Fat soluble vitamins (vitamins A, D, E, K) help keep your eyes, skin, lungs, gastrointestinal tract, and nervous system in good repair.

Water-soluble vitamins are the vitamins that dissolve in water once ingested. They are used right away and not stored for long periods. It is difficult to over consume water-soluble vitamins because the body will excrete any extra as waste. Water-soluble vitamins are needed daily to replenish what has been used or lost. It should be noted however, that some water-soluble vitamins can stay in the body for long periods of time, including vitamin B12 (several years and folic acid and vitamin C (couple of days).

Water soluble vitamins (C, B1, B2, B3, B6, B12, Folate, Biotin) perform many tasks in the body. One of their most important roles is helping to free the energy found in the food you eat. Water soluble vitamins also help keep tissues healthy, build protein and cells and make collagen, which support teeth and bones.

Fat Soluble Vitamins
Water Soluble Vitamins
Vitamin A
Vitamin C
Vitamin D
Vitamin B1 (thiamine)
Vitamin E
Vitamin B2 (riboflavin)
Vitamin K
Vitamin B3 (niacin)
 
Vitamin B6
 
Vitamin B12
 
Folate
 
Biotin

Minerals

There are 19 minerals (16 of which are essential), which are broken up into major and trace minerals. Major minerals and trace minerals are equally important. However, the body needs major minerals in much greater quantities.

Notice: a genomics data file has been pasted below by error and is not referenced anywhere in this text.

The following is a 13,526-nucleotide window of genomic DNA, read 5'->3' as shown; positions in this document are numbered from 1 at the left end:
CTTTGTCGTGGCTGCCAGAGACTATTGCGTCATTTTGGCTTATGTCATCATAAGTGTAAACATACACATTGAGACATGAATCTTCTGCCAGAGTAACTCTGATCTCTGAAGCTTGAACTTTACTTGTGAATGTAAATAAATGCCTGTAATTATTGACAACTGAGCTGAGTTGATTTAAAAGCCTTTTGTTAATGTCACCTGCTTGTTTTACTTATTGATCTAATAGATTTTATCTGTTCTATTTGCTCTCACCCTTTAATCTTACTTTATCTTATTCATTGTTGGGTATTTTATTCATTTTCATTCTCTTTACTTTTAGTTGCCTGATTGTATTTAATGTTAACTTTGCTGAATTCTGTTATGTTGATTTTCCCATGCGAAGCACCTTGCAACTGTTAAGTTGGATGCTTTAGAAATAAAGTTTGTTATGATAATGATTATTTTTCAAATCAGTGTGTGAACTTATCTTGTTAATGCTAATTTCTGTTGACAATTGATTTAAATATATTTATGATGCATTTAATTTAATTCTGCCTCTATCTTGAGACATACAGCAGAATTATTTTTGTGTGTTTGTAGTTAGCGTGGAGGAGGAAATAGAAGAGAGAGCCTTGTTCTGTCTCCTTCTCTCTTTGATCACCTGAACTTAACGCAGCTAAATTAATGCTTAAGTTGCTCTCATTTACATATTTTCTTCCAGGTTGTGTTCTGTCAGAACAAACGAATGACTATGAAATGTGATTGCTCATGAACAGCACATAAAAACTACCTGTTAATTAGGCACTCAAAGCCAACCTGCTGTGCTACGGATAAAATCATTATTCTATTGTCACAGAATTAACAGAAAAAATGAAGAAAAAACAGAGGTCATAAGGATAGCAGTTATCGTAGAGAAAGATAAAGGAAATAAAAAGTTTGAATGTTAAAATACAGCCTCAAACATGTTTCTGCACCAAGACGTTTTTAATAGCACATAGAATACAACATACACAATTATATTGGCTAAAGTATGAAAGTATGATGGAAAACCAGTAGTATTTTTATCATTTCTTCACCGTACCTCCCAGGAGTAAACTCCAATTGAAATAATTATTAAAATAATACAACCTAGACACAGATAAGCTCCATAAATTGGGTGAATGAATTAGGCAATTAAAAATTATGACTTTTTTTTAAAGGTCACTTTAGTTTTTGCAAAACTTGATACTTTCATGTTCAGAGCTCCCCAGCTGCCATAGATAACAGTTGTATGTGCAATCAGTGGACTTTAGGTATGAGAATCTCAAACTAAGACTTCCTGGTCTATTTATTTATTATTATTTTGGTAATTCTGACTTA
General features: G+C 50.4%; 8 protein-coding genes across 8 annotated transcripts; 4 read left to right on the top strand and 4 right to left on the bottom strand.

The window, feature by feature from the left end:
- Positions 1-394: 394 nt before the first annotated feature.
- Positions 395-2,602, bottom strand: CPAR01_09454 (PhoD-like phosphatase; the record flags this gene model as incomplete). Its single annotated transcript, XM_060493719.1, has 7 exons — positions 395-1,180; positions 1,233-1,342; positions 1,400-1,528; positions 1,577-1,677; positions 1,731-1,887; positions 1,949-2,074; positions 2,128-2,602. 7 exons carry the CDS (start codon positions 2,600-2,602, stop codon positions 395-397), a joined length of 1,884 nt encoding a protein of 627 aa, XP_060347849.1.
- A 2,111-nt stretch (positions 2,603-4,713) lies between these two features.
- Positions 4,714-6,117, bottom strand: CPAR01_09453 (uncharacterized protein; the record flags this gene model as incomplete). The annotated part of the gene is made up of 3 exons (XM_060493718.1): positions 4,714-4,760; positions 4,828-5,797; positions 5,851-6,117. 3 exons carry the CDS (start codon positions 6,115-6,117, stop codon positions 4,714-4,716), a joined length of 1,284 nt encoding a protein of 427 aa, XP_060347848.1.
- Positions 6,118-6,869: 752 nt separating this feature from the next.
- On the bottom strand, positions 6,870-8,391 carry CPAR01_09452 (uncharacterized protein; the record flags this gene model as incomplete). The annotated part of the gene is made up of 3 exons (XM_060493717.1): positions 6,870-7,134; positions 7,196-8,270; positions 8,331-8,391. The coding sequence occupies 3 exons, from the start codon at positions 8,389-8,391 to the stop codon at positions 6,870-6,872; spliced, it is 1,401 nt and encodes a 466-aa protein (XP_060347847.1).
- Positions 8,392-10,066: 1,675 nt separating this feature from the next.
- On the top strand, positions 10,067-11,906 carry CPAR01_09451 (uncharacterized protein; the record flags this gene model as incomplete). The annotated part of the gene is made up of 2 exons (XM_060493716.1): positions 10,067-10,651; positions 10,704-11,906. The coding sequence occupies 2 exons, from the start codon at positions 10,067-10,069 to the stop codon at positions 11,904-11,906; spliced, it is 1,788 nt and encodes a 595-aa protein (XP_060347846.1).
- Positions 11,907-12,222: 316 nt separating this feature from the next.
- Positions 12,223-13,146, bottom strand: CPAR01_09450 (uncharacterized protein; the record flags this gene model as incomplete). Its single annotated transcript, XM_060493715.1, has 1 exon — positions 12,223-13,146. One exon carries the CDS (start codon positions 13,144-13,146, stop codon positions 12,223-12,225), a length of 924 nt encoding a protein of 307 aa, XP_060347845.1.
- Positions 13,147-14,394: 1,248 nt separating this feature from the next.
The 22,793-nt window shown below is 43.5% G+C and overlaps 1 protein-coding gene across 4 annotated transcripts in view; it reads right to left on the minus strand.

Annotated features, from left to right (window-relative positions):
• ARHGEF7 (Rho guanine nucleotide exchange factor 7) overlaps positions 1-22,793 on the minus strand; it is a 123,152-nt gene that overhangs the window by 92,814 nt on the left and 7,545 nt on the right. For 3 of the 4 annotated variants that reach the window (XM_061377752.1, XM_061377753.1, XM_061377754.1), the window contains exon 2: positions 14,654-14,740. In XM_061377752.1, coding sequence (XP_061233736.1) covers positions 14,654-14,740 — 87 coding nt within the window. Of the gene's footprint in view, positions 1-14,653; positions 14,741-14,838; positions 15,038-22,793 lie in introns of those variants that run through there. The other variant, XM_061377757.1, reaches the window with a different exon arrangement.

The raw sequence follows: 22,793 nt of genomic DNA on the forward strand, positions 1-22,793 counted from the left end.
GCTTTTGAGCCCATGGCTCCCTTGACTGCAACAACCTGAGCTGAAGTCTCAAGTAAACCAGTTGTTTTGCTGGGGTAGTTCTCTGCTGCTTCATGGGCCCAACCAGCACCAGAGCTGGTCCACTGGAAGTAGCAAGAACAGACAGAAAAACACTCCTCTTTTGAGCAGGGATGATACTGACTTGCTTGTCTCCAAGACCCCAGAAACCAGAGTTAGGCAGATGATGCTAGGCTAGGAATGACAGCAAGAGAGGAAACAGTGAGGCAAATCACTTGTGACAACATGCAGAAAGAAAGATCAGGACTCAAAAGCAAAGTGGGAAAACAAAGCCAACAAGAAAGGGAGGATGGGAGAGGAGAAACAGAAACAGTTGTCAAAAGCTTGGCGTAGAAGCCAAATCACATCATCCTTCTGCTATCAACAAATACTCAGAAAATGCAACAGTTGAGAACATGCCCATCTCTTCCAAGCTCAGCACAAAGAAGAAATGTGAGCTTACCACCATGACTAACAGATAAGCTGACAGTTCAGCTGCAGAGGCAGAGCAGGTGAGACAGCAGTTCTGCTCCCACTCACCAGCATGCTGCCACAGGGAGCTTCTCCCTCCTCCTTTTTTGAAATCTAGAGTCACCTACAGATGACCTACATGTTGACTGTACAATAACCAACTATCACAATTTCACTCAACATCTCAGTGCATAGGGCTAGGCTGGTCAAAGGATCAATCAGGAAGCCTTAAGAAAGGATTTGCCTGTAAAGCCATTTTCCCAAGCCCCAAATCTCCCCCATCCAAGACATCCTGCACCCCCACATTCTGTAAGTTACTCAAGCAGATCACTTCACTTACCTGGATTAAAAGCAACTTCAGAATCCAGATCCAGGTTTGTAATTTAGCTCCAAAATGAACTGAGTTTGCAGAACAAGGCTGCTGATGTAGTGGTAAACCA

One of the key roles of major minerals is to maintain the proper balance of water in the body. Sodium, chloride, and potassium take the lead in doing this. Three other major minerals, calcium, phosphorus, and magnesium, are vital for healthy bones. Sulfur helps stabilize protein structures, including some of those that make up hair, skin, and nails.

Trace minerals carry out a diverse set of tasks, including (but not limited to) ferrying oxygen throughout the body (Iron), strengthening bones and wards off tooth decay (Fluoride), helping blood clot and bolstering the immune response (Zinc) and helping form several enzymes which assist in iron metabolism and the creation of hemoglobin (Copper).

Major Minerals
Trace Minerals
Calcium
Chromium
Chloride
Copper
Phosphorus
Fluoride
Sodium
Iodine
Sulfur
Iron
Potassium
Manganese
Magnesium
Molybdenum
 
Selenium

Conclusion

To summarize, the difference between vitamins and minerals can be broken down in the following way:

  • Source. Vitamins come from plants and animals while minerals come from soil and water.
  • Need. All vitamins are needed in the body while not all minerals are needed.
  • Properties. Vitamins are organic compounds while minerals are inorganic elements. Vitamins are either fat soluble or water soluble. Minerals can either be major or trace minerals.
  • Effect on heat. Cooking or heating destroys vitamins while minerals are less susceptible to heat.
  • Function. The biological functions are different for them each playing significant roles in maintenance, development and growth of tissues.

While vitamins and minerals both serve functions in the human body, they need to be balanced in the right amounts. Too much or too little of each can cause issues. Generally speaking, eating a healthy, balanced diet will allow you to obtain most of the vitamins and minerals. However, you should look into supplementation if you are deficient in any of these areas.